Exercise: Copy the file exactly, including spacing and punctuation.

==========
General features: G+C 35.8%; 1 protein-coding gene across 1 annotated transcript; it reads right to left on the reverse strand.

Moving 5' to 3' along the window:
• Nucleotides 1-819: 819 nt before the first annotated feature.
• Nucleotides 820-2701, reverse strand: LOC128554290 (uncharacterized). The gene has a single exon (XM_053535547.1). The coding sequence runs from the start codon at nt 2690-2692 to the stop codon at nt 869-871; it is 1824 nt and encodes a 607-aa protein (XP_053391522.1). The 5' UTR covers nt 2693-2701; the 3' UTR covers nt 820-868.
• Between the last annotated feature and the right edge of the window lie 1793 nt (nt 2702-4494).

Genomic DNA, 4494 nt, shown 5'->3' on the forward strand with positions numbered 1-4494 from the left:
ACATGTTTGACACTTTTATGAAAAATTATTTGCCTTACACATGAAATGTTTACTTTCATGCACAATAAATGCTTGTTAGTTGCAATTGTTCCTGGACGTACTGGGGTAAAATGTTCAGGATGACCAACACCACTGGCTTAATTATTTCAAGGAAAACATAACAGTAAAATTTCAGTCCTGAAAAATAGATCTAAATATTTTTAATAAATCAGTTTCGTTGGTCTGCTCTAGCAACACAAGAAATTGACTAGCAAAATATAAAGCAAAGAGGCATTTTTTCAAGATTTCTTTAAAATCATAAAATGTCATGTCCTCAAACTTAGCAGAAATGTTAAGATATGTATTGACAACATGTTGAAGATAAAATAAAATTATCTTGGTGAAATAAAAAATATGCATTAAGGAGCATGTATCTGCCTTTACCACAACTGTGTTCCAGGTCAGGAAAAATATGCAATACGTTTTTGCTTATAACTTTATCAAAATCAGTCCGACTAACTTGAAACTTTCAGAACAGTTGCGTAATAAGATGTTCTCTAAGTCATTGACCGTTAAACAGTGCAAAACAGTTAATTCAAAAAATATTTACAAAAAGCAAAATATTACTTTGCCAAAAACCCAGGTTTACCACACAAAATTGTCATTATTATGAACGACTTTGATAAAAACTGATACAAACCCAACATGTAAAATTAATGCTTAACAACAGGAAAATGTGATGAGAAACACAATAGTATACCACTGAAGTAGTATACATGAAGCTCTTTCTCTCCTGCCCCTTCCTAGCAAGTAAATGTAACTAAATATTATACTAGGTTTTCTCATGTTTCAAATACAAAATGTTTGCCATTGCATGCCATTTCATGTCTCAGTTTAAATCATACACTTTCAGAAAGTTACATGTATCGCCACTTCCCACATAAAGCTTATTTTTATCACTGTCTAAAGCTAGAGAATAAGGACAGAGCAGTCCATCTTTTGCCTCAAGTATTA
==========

General features: G+C 35.8%; 1 protein-coding gene across 1 annotated transcript; it reads right to left on the reverse strand.

Moving 5' to 3' along the window:
• Nucleotides 1-819: 819 nt before the first annotated feature.
• Nucleotides 820-2701, reverse strand: LOC128554290 (uncharacterized). The gene has a single exon (XM_053535547.1). The coding sequence runs from the start codon at nt 2690-2692 to the stop codon at nt 869-871; it is 1824 nt and encodes a 607-aa protein (XP_053391522.1). The 5' UTR covers nt 2693-2701; the 3' UTR covers nt 820-868.
• Between the last annotated feature and the right edge of the window lie 1793 nt (nt 2702-4494).

Genomic DNA, 4494 nt, shown 5'->3' on the forward strand with positions numbered 1-4494 from the left:
ACATGTTTGACACTTTTATGAAAAATTATTTGCCTTACACATGAAATGTTTACTTTCATGCACAATAAATGCTTGTTAGTTGCAATTGTTCCTGGACGTACTGGGGTAAAATGTTCAGGATGACCAACACCACTGGCTTAATTATTTCAAGGAAAACATAACAGTAAAATTTCAGTCCTGAAAAATAGATCTAAATATTTTTAATAAATCAGTTTCGTTGGTCTGCTCTAGCAACACAAGAAATTGACTAGCAAAATATAAAGCAAAGAGGCATTTTTTCAAGATTTCTTTAAAATCATAAAATGTCATGTCCTCAAACTTAGCAGAAATGTTAAGATATGTATTGACAACATGTTGAAGATAAAATAAAATTATCTTGGTGAAATAAAAAATATGCATTAAGGAGCATGTATCTGCCTTTACCACAACTGTGTTCCAGGTCAGGAAAAATATGCAATACGTTTTTGCTTATAACTTTATCAAAATCAGTCCGACTAACTTGAAACTTTCAGAACAGTTGCGTAATAAGATGTTCTCTAAGTCATTGACCGTTAAACAGTGCAAAACAGTTAATTCAAAAAATATTTACAAAAAGCAAAATATTACTTTGCCAAAAACCCAGGTTTACCACACAAAATTGTCATTATTATGAACGACTTTGATAAAAACTGATACAAACCCAACATGTAAAATTAATGCTTAACAACAGGAAAATGTGATGAGAAACACAATAGTATACCACTGAAGTAGTATACATGAAGCTCTTTCTCTCCTGCCCCTTCCTAGCAAGTAAATGTAACTAAATATTATACTAGGTTTTCTCATGTTTCAAATACAAAATGTTTGCCATTGCATGCCATTTCATGTCTCAGTTTAAATCATACACTTTCAGAAAGTTACATGTATCGCCACTTCCCACATAAAGCTTATTTTTATCACTGTCTAAAGCTAGAGAATAAGGACAGAGCAGTCCATCTTTTGCCTCAAGTATTA